Swarm is Foursquare -- the Foursquare you used to know. The app, spun off last year, allows users to check in to locations and follow their friends' activities while the main FourSquare app now focuses on personalized, local search.
When the Swarm app was released in May 2014, Foursquare users expressed frustration over the revamped app and the split -- a move that has been termed as "app unbundling" and pursued by other social networks. Facebook has unbundled its mobile into one-offs such as Messenger and Groups. LinkedIn has eight smartphone apps.
Foursquare reps told International Business Times that usage data shows why the split made sense. Only one in 20 consumers were using the original Foursquare app for both search and check ins. Swarm can be its own useful app for planning outings with friends and remembering your own experiences. And if you think life's a game, Foursquare recently brought back earning stickers and mayorships. Below is a step-by-step guide breaking down the core features of the Swarm app.
Stalk Your Friends
The opening page on Swarm will show you a list of where your friends are along with your most recent check-ins, ranked in chronological order. Feeds can be interrupted with ads that suggest places near your last check-in. At the top of the page, you'll see a search bar where you can type in a friend's page to get to their profile, which lists all their public check-ins and also provides a screen for you to message them.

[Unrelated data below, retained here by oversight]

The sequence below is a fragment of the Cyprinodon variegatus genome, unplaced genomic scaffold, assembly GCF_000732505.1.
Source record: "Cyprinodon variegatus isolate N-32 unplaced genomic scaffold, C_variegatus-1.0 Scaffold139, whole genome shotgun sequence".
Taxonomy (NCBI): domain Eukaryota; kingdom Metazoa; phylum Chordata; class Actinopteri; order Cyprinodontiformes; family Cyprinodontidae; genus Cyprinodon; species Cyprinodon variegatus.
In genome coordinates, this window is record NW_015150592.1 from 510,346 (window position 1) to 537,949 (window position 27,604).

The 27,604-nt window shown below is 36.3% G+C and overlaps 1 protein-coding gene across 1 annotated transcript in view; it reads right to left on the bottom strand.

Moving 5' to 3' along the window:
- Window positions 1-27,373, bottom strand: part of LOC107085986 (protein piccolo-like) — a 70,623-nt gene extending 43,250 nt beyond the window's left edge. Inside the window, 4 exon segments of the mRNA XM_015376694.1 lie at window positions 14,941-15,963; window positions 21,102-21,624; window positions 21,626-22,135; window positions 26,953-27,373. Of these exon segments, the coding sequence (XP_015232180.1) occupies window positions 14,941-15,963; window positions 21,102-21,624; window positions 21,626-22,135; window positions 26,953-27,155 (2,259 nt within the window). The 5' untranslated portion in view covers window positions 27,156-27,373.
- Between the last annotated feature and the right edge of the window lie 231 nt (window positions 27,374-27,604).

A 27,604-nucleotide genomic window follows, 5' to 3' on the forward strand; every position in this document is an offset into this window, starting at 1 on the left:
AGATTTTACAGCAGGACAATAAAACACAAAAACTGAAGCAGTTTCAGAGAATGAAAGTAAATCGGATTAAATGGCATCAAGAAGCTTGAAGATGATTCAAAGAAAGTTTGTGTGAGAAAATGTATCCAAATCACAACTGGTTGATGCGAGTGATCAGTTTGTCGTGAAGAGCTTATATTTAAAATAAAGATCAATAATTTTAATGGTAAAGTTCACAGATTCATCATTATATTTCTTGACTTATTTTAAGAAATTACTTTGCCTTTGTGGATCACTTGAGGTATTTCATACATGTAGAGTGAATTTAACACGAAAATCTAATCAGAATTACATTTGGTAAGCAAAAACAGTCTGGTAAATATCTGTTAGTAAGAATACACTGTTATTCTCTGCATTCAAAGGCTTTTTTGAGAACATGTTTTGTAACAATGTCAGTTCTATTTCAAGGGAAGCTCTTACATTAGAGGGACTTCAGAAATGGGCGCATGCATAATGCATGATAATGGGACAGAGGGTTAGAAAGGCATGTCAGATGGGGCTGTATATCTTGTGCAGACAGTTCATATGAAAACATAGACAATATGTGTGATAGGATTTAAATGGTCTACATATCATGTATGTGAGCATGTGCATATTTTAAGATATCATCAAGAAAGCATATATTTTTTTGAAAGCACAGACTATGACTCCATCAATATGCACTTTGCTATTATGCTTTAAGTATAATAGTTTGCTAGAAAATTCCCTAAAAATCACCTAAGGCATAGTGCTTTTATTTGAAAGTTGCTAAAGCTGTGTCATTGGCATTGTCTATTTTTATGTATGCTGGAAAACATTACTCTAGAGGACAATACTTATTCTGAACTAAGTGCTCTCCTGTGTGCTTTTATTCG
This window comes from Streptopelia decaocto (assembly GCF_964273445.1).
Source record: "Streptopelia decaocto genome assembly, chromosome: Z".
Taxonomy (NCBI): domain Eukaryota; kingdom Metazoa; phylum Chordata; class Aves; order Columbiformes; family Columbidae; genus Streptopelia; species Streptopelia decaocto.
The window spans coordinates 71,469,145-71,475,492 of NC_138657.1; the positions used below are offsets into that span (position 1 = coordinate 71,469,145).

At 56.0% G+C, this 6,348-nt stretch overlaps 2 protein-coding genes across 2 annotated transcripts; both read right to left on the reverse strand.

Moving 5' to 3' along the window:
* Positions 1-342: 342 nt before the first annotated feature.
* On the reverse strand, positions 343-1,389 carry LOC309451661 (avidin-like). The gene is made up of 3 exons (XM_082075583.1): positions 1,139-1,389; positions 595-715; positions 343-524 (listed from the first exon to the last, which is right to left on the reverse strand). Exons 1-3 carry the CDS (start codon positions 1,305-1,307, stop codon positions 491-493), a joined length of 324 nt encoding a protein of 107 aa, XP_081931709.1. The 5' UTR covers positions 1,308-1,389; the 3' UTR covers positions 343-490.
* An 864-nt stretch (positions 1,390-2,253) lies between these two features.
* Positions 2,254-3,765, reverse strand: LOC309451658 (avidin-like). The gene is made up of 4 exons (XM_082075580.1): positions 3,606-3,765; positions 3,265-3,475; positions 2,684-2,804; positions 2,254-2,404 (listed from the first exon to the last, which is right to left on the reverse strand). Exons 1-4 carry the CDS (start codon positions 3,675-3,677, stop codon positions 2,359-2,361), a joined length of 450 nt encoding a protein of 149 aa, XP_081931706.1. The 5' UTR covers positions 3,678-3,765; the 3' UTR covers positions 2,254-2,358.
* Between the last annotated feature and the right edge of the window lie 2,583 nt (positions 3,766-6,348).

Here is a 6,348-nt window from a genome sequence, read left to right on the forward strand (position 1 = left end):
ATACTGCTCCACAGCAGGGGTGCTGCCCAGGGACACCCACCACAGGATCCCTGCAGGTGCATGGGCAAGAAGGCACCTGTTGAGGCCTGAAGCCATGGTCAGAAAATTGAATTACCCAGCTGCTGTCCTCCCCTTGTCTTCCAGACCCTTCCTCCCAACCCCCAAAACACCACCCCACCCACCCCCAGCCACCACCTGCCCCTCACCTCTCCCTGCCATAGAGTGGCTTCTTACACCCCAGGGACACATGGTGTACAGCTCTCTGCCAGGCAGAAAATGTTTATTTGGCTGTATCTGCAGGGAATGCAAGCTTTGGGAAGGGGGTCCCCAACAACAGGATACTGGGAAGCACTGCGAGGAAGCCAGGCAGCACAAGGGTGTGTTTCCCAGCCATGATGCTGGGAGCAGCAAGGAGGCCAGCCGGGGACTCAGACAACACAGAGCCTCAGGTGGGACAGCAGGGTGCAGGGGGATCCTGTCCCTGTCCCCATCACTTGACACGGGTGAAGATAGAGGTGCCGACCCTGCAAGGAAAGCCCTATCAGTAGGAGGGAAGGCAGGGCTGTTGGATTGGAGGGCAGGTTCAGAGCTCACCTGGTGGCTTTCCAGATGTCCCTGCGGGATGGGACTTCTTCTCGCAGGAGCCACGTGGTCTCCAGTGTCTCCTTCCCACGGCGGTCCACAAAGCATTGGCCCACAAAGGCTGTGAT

On the homescreen, you can click on a check-in to see related information. For example, tapping my sister Erin's check-in at the San Francisco International Airport brought up the airport's profile page on Swarm. The page showed that this was Erin's first check-in at an airport in the last 11 months.
On that page, Swarm users can also 'like' and comment, and users can elect to receive notifications for these interactions. Click on the profile page again to see how many Swarm users have publicly checked in to the location and who is currently ranked as mayor.
Broadcast Plans To Nearby Friends
Foursquare CEO Dennis Crowley launched his app in an effort to know where his friends were and meet up with them. Rather making individual phone calls or sending a group text message, Swarm users can broadcast plans to nearby people who follow them on the app. The radius is about 40 kilometers, so followers who are in different cities will not be notified.
This action will start a message group between the planner and all nearby friends. Other Swarm users can elect to reply or to mute the conversation. Users can also tag locations that are in Foursquare and Swarm's database by typing in @[LOCATION]. The tagging will bring up a map as well as a brief description of what the place has to offer.
Direct Message Groups Or Individuals
The messaging screen is the second button on the bottom bar. Swarm introduced one-to-one messaging in March 2015. Similar to Facebook Messenger and regular SMS, you can start messages with one contact or begin a group conversation. You can share photos and stickers from Swarm's collection via the app.
Messages will display a general location of where each user is, such as a neighborhood name in Manhattan like the Financial District or SoHo. Swarm will never share a specific location or provide step-by-step map directions for meeting up with another person like you see in iMessage or in a recent update to Facebook Messenger, but you can see your own location as a blue dot on a map.